- Scott Fitzgerald fatuously declared that there were no second acts in American life, and while that maxim was proved untrue by everyone from Richard Nixon to Muhammad Ali to Rush Limbaugh, one place it was an absolute was in the NYPD. When Rudy Giuliani took office in January 1994, Ray Kelly’s storied run in the NYPD was history. I ask Kelly if he ever thought he would be back. His response is simply, “No. When you were gone, you were gone.” There was no reason to believe otherwise. In the 150-year history of the department, no Commissioner had ever been asked back. The PC is appointed by the Mayor, and most Mayors hire new faces for important posts, faces that owe their elevation and their loyalty to the Mayor. That’s politics. So, despite the fact that a historic drop in crime had begun, Kelly was shown the door.
Ray Kelly moved on. His successors and their boss did everything they could to downplay Kelly’s efforts. It was far better PR to claim those successes as their own. Kelly, while he could not have been happy, kept quiet. What no one could have guessed was that the most qualified Commissioner in the department’s history was embarking on an eight-year run that would make him even more qualified for a city and a world changed utterly on September 11, 2001.
When Michael Bloomberg was elected Mayor in 2002, he wasted no time in appointing the best man available for the job. The choice was easy. Ray Kelly.
We sit in Kelly’s office at One Police Plaza and I ask how the job had changed while he was gone. “In a word? Counterterrorism.” No longer was the job simply catching murderers and thieves and rapists. The bad guys are now much more dangerous. As if to illustrate this, Kelly is hosting an Interpol Counter Terrorism Conference at police headquarters.
We ride the elevator down and enter the auditorium. It is packed with all manner of attendees, spooks and flatfoots from forty-four countries, including Thailand, Angola, Qatar, and Uzbekistan. While Kelly was on forced hiatus from what he calls “the best job in the world,” he put together a police force in Haiti, served as the Commissioner of U.S. Customs, then head of law enforcement at the Treasury Department. All this serves him well today. He learned his way around the swamps of Washington bureaucracies, and was appointed to the executive board of Interpol, where he made worldwide connections to persons fighting terrorism. The street cop from New York is now seen as the premier law enforcement official in the world.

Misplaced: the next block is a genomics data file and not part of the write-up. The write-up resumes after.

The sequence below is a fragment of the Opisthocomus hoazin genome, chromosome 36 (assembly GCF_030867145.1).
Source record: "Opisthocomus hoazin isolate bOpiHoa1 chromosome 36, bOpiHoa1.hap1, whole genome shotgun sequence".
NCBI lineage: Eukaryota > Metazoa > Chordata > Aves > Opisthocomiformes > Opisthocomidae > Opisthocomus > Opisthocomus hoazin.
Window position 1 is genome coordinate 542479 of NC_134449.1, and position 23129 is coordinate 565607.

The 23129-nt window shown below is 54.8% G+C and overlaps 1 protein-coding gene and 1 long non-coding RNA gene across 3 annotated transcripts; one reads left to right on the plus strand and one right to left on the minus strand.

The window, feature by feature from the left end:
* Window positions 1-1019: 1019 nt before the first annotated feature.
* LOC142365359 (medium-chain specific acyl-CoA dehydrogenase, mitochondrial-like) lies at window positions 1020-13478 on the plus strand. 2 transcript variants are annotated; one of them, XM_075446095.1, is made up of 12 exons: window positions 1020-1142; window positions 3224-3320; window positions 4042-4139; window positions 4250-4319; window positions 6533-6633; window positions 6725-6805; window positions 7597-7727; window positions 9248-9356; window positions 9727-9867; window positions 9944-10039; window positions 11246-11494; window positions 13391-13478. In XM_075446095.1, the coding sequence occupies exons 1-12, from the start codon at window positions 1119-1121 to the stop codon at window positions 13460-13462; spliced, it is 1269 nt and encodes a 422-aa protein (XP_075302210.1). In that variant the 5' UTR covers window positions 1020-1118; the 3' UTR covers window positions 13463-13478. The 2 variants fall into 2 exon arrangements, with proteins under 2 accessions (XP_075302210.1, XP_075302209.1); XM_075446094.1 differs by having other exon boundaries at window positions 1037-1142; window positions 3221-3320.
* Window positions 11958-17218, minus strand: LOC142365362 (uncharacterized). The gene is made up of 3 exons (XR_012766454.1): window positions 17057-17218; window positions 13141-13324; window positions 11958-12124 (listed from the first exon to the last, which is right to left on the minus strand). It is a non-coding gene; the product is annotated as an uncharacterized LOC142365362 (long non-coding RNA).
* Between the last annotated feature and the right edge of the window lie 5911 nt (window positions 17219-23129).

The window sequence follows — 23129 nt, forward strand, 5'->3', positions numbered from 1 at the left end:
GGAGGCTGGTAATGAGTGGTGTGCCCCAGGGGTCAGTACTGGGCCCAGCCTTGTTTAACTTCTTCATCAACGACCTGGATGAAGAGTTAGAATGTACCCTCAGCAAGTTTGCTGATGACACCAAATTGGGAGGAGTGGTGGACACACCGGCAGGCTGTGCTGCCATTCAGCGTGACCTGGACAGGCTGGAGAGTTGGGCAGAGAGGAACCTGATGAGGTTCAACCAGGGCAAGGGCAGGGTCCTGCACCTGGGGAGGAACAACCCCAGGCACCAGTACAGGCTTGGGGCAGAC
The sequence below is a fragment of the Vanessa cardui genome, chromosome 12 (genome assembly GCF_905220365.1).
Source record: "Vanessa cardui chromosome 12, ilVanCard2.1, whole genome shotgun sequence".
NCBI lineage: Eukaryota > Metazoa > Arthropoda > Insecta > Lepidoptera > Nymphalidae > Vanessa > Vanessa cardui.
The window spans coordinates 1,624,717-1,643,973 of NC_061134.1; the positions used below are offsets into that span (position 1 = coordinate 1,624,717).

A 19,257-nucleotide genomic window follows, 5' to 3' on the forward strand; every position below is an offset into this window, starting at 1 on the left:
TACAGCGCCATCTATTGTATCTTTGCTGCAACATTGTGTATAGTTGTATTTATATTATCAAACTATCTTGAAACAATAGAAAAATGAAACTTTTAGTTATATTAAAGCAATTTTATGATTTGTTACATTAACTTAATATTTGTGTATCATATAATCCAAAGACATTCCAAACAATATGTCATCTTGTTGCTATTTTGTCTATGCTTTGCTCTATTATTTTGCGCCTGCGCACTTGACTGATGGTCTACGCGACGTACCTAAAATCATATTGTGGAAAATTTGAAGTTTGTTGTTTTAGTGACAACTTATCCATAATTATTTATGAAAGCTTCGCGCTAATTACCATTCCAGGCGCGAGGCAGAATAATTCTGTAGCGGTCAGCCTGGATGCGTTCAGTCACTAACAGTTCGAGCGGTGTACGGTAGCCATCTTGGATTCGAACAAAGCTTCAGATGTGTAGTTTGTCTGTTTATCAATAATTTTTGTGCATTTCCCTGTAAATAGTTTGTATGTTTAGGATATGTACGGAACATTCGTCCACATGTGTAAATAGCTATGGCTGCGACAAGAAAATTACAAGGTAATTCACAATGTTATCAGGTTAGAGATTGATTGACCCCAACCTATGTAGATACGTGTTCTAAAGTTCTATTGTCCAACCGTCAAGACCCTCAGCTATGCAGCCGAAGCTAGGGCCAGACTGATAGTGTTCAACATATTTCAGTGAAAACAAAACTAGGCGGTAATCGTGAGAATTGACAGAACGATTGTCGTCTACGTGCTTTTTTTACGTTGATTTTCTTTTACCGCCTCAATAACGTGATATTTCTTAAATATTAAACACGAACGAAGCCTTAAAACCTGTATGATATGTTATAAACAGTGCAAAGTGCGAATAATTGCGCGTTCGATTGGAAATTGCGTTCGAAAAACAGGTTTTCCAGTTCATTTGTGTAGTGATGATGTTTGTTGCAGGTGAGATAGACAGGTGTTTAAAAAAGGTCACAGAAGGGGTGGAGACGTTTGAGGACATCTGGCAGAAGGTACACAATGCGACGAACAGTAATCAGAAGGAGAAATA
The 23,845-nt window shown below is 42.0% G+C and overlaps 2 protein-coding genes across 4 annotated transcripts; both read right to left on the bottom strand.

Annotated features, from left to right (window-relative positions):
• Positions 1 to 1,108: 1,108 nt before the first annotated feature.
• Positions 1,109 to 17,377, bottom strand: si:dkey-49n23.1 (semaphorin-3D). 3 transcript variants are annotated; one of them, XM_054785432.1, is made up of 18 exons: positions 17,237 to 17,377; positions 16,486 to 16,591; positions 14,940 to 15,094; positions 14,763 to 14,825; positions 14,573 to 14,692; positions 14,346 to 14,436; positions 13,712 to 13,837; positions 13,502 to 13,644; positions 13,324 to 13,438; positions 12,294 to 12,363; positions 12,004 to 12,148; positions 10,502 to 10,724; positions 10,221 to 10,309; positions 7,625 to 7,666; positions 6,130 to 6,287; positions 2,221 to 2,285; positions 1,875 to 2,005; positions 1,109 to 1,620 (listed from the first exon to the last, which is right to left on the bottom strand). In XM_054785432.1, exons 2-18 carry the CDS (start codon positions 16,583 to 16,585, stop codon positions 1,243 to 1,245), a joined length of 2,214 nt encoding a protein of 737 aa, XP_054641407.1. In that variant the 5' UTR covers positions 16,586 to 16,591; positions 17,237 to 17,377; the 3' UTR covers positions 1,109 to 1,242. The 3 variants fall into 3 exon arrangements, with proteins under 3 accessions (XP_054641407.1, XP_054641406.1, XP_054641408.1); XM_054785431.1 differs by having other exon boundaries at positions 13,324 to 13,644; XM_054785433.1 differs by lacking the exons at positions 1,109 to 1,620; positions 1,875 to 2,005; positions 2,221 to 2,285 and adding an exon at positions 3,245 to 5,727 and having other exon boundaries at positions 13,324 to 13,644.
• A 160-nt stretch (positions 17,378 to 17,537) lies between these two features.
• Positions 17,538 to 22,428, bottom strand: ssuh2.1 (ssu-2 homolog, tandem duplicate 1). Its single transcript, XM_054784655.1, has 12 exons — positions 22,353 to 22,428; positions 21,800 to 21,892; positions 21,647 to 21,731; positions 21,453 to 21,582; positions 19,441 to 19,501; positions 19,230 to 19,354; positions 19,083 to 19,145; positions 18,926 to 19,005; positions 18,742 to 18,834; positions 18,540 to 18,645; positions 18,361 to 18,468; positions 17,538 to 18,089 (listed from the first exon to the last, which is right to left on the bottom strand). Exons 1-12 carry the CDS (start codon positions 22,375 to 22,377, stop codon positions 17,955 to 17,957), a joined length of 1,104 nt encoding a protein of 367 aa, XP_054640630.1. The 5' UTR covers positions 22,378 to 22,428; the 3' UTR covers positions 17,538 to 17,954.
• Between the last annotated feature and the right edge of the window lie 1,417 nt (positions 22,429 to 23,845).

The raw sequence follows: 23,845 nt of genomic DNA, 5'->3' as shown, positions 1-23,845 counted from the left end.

At the back of the room, translators wearing headphones huddle in booths. It looks more like the UN than Police Headquarters. Kelly welcomes everyone and then tells a story from the previous weekend, how a young transit cop witnessed what turned out to be two Iranian diplomats taking a videotape of a subway station at two in the morning. The men were apprehended and a Farsi-speaking officer was quickly summoned. This is the new NYPD. Kelly says, “Our cops are simply front line soldiers in the war on terrorism.” He stresses the need for communications amongst police agencies, for a proactive approach to fighting those “who want to do us harm.”
Kelly makes a point of introducing two of his Deputy Commissioners, Michael Sheehan and David Cohen. Sheenan, ex special forces, was the Department of State Ambassador at Large for Counter Terrorism who then went on to be Assistant Secretary General in the Department of Peacekeeping Operations at the UN. Cohen came to the NYPD from the CIA. They both point to Kelly as the main reason they agreed to switch to local law enforcement. Cohen says, “To work for Ray Kelly and help keep the most important city in the world safe? In 22 months, I have not questioned my decision once.”
Kelly has increased the number of Counterterrorism Joint Task Force detectives from 17 to 120 and in an unprecedented move, has stationed a number of NYPD detectives in foreign posts including Tel Aviv, London, Singapore, and Interpol headquarters in Lyon, France. Kelly knows that we can’t always count on the federal government, and that being merely reactive in fighting terrorism now means burying scores of your dead first.